On Thursday, Jan. 24, at 2 p.m., a respectable crowd of familiar faces gathered at All Saints Episcopal Church to say goodbye to Great Neck’s fiercest community advocate, Elizabeth Allen. To say that it was raining would be a serious understatement. On a day that will be forever marked by wind gusts of angry rain uncommon for January, Elizabeth’s estranged older sister, Patricia Dreyfuss, seemed to soften with the warm sentiments expressed by those willing to stand, soaked, on muddy church grounds to pay their respects.
For 20 minutes while the U.S. Merchant Marine Academy’s chaplain delivered a eulogy which included Psalm 23, the heavens held back as if to honor Elizabeth. And when Ms. Dreyfuss spontaneously recited her sister’s beloved childhood bedtime prayer, those in attendance recognized that an exquisite miracle had occurred. One sister who was estranged from the other—for 30 years—appeared to have a breakthrough moment. It was unmistakable.
Funeral attendees stood transfixed as Ms. Dreyfuss recited the words: “Now, I lay me down to sleep, I pray the Lord, my soul to keep. If I die before I wake, I pray the Lord, my soul to take.”
At the completion of the formal eulogy, the chaplain inquired if friends and decades-long neighbors had thoughts to express. What was easily agreed upon, was that Elizabeth fought hard to preserve and protect nature and all living things. No living thing was too small to garner her attention. She was passionate about her personal garden, where she grew wild raspberries and currants. She made her own jam and stored it in mason jars she prepared herself. She fed the birds daily. And, in her lifetime, Elizabeth enjoyed the companionship of her dog, Bailey, and more recently a devoted cat. We learned that she had adored adventure and sailing. What was not said was that she was a devotee of Wickham’s Fruit Farm in Cutchogue, which she would often tell me had the best peaches.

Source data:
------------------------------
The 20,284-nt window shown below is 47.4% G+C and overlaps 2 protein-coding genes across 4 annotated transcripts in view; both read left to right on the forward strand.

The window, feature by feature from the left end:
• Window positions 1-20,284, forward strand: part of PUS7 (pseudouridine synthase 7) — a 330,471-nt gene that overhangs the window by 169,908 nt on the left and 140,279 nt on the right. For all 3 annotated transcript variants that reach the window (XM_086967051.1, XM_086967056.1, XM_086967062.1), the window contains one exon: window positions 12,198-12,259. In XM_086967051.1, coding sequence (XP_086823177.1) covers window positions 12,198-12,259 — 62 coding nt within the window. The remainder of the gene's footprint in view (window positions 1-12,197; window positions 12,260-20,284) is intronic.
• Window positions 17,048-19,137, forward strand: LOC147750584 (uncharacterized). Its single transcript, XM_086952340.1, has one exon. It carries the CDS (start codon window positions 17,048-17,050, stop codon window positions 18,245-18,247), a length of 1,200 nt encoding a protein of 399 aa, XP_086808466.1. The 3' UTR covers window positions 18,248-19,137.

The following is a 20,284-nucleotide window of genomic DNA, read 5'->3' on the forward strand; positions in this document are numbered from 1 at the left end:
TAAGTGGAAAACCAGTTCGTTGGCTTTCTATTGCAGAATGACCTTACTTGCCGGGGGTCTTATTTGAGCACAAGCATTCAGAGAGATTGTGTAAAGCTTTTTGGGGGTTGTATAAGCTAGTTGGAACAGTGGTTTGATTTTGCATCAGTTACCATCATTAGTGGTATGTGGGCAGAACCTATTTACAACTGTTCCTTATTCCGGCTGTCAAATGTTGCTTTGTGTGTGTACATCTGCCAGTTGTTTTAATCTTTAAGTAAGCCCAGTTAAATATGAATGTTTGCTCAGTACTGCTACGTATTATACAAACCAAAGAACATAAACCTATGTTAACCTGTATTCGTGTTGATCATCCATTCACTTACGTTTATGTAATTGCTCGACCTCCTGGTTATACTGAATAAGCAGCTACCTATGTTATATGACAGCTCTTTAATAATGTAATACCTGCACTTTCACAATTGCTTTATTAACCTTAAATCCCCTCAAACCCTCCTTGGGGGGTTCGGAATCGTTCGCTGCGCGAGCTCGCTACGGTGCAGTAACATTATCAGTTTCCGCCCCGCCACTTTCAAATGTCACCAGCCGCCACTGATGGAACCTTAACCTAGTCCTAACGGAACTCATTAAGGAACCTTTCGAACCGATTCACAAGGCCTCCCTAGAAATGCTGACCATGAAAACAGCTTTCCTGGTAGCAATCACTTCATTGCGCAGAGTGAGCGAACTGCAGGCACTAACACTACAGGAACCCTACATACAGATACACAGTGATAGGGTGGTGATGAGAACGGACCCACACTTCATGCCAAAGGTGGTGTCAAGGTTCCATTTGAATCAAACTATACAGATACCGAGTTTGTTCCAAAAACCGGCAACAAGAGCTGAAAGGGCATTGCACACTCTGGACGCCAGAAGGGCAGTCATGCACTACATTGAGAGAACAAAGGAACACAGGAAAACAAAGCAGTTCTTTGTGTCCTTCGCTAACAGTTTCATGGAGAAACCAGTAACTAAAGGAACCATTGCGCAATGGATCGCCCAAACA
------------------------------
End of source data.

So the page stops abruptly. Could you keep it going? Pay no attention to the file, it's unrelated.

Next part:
Elizabeth, all agreed, was a brilliant, learned woman who could easily converse on any number of topics. It would be safe to say that if you interacted with Elizabeth, you came away a more informed, enlightened individual, possibly inspired to fight for the good of your community. This, I think, would please her very much.
The Elizabeth Anne Allen I knew was not an easy woman to know, but she inspired me greatly and for this I will be forever grateful. Sadly, she is gone too soon. There was so much more I wanted to learn.
Rest in peace, Elizabeth, and rest assured the community you loved and inspired will do you proud. You can count on it.
To honor the environmentalist and community advocate, contribute to the tree fund at the Great Neck Park District by sending checks to Dorina Bradley, Secretary, Great Neck Park District, 5 Beach Rd., Great Neck, NY 11023 or call 516-482-0181.